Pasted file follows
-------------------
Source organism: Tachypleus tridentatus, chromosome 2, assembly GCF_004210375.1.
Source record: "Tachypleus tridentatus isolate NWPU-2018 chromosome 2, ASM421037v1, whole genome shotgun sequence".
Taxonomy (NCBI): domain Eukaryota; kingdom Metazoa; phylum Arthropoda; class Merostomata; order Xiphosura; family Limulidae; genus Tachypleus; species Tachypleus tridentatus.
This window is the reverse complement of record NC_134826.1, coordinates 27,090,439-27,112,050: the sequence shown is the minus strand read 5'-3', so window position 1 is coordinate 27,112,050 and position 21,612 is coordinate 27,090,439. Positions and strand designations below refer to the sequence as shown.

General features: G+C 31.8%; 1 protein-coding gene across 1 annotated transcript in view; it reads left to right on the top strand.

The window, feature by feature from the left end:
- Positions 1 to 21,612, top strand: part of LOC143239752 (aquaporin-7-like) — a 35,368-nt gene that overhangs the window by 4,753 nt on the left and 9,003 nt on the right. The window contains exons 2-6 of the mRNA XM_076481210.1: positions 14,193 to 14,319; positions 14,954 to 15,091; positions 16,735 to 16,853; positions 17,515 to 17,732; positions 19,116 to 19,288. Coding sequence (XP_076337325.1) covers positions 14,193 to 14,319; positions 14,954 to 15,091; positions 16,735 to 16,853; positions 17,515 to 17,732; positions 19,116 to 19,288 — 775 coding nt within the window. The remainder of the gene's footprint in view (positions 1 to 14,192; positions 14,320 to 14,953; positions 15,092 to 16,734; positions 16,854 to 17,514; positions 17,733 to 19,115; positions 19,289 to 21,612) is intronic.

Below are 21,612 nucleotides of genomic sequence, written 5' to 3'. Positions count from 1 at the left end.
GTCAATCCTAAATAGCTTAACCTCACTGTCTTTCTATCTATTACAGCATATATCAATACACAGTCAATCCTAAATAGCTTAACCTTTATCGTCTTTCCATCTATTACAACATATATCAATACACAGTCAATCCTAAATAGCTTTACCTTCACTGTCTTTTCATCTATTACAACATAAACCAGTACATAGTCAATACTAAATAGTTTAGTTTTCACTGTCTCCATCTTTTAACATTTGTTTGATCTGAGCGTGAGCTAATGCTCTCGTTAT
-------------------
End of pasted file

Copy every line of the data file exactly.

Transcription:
Source organism: Tachypleus tridentatus, chromosome 2, assembly GCF_004210375.1.
Source record: "Tachypleus tridentatus isolate NWPU-2018 chromosome 2, ASM421037v1, whole genome shotgun sequence".
Taxonomy (NCBI): domain Eukaryota; kingdom Metazoa; phylum Arthropoda; class Merostomata; order Xiphosura; family Limulidae; genus Tachypleus; species Tachypleus tridentatus.
This window is the reverse complement of record NC_134826.1, coordinates 27,090,439-27,112,050: the sequence shown is the minus strand read 5'-3', so window position 1 is coordinate 27,112,050 and position 21,612 is coordinate 27,090,439. Positions and strand designations below refer to the sequence as shown.

General features: G+C 31.8%; 1 protein-coding gene across 1 annotated transcript in view; it reads left to right on the top strand.

The window, feature by feature from the left end:
- Positions 1 to 21,612, top strand: part of LOC143239752 (aquaporin-7-like) — a 35,368-nt gene that overhangs the window by 4,753 nt on the left and 9,003 nt on the right. The window contains exons 2-6 of the mRNA XM_076481210.1: positions 14,193 to 14,319; positions 14,954 to 15,091; positions 16,735 to 16,853; positions 17,515 to 17,732; positions 19,116 to 19,288. Coding sequence (XP_076337325.1) covers positions 14,193 to 14,319; positions 14,954 to 15,091; positions 16,735 to 16,853; positions 17,515 to 17,732; positions 19,116 to 19,288 — 775 coding nt within the window. The remainder of the gene's footprint in view (positions 1 to 14,192; positions 14,320 to 14,953; positions 15,092 to 16,734; positions 16,854 to 17,514; positions 17,733 to 19,115; positions 19,289 to 21,612) is intronic.

Below are 21,612 nucleotides of genomic sequence, written 5' to 3'. Positions count from 1 at the left end.
GTCAATCCTAAATAGCTTAACCTCACTGTCTTTCTATCTATTACAGCATATATCAATACACAGTCAATCCTAAATAGCTTAACCTTTATCGTCTTTCCATCTATTACAACATATATCAATACACAGTCAATCCTAAATAGCTTTACCTTCACTGTCTTTTCATCTATTACAACATAAACCAGTACATAGTCAATACTAAATAGTTTAGTTTTCACTGTCTCCATCTTTTAACATTTGTTTGATCTGAGCGTGAGCTAATGCTCTCGTTAT